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40 Days for Life

Source: St. Anthony Messenger
Published: Tuesday, December 28, 2010
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The Church celebrates 40 days of Christmas, ending with the Presentation of the Lord on February 2. This feast recalls the visit of Mary and Joseph to the Temple to give thanks for Jesus’ birth (see Luke 2:22-38).

This January, the 38th annual March for Life will occur in Washington, D.C., seeking legal protection for human life from conception to natural death.

The U.S. bishops have designated January 22, the anniversary of the U.S. Supreme Court’s Roe v. Wade decision, as a day of penance for “violations to the dignity of the human person committed through acts of abortion, and prayer for the full restoration of the legal guarantee of the right to life.”

According to a May 2009 Gallup poll, 51 percent of people in the United States describedthemselves as “prolife” regarding abortion, as compared to 42 percent who called themselves “pro-choice.” Gallup’s Values and Beliefs poll has been conducted annually since 1995. In that year, 56 percent of respondents self-identified as “pro-choice” and 33 percent described themselves as “pro-life.”

A May 2010 poll by the Virginia Commonwealth University Life Sciences Survey of 1,001 U.S. adults yielded these results: abortion should be legal only in certain circumstances (44%), available no matter what the reason (37%), illegal in all circumstances (15%), and unsure or refused to answer (5%).

There is general support for some restrictions on abortions but no agreement currently on specifics about how to restrict them.

In November 2003, the U.S. Congress approved and President George W. Bush signed a federal ban on partial-birth abortions when a substantial portion of a living child is delivered outside the mother’s body. In April 2007 this ban was upheld by the U.S. Supreme Court in Gonzales v. Carhart.

Several states have passed parental notification laws that have withstood court challenges.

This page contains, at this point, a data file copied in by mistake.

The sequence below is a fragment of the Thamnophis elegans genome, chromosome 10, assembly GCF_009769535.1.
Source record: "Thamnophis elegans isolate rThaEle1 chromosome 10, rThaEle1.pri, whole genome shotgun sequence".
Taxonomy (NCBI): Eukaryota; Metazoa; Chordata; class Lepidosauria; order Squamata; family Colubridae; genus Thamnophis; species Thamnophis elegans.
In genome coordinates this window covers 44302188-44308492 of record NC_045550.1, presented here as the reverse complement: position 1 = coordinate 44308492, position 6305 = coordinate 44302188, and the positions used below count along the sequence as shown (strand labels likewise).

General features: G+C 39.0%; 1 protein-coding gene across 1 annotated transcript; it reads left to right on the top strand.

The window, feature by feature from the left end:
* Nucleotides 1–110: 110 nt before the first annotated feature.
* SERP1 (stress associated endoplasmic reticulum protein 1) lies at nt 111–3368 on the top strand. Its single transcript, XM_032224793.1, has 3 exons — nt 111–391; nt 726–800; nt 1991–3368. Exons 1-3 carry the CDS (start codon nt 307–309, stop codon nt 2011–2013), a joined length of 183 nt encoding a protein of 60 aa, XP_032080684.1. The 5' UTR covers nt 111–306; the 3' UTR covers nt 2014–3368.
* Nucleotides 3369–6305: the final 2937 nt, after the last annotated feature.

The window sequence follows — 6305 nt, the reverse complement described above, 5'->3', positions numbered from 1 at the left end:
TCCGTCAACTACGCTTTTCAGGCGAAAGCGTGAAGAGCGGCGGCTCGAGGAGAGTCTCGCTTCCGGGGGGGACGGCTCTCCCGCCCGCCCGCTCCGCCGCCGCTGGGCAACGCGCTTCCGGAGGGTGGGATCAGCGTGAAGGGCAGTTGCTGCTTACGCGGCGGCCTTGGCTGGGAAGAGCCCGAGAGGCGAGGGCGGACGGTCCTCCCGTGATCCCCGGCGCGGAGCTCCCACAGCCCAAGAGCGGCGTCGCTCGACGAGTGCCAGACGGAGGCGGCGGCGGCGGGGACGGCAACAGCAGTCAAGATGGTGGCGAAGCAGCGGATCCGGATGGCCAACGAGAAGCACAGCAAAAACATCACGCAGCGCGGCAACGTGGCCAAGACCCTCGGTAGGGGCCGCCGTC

The first local 40 Days for Life campaign of prayer at abortion clinics was conducted in the fall of 2004 at Bryan/College Station, Texas. The September 22-October 31, 2010, campaign of prayer, fasting, vigil and outreach was held at 238 locations in the United States, Canada, Australia, England, Northern Ireland and Denmark. Another campaign is scheduled for March 9 (Ash Wednesday) to April 17, 2011.

Recalling the birth of Jesus always moves us. When he was presented in the Temple 40 days later, Simeon and Anna recognized Jesus and his great mission.

Unborn children are the most vulnerable people in the world. Respecting their right to life prepares us to respect the right to life of sick people, the aged, those with developmental disabilities and anyone else who can easily be considered marginal in a results-oriented society, one in danger of forgetting that its Declaration of Independence speaks of life, liberty and the pursuit of happiness as “inalienable rights.” They are “inalienable” because they come from God, not from an agreement among society’s members.

Life is a spectrum of stages. We cannot deny respect for unborn life without jeopardizing respect for all of life. And that touches each of us—born or unborn.


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Hilarion: Despite his best efforts to live in prayer and solitude, today’s saint found it difficult to achieve his deepest desire. People were naturally drawn to Hilarion as a source of spiritual wisdom and peace. He had reached such fame by the time of his death that his body had to be secretly removed so that a shrine would not be built in his honor. Instead, he was buried in his home village. 
<p>St. Hilarion the Great, as he is sometimes called, was born in Palestine. After his conversion to Christianity he spent some time with St. Anthony of Egypt, another holy man drawn to solitude. Hilarion lived a life of hardship and simplicity in the desert, where he also experienced spiritual dryness that included temptations to despair. At the same time, miracles were attributed to him. </p><p>As his fame grew, a small group of disciples wanted to follow Hilarion. He began a series of journeys to find a place where he could live away from the world. He finally settled on Cyprus, where he died in 371 at about age 80. </p><p>Hilarion is celebrated as the founder of monasticism in Palestine. Much of his fame flows from the biography of him written by St. Jerome.</p> American Catholic Blog Therefore if any thought agitates you, this agitation never comes from God, who gives you peace, being the Spirit of Peace, but from the devil.

 
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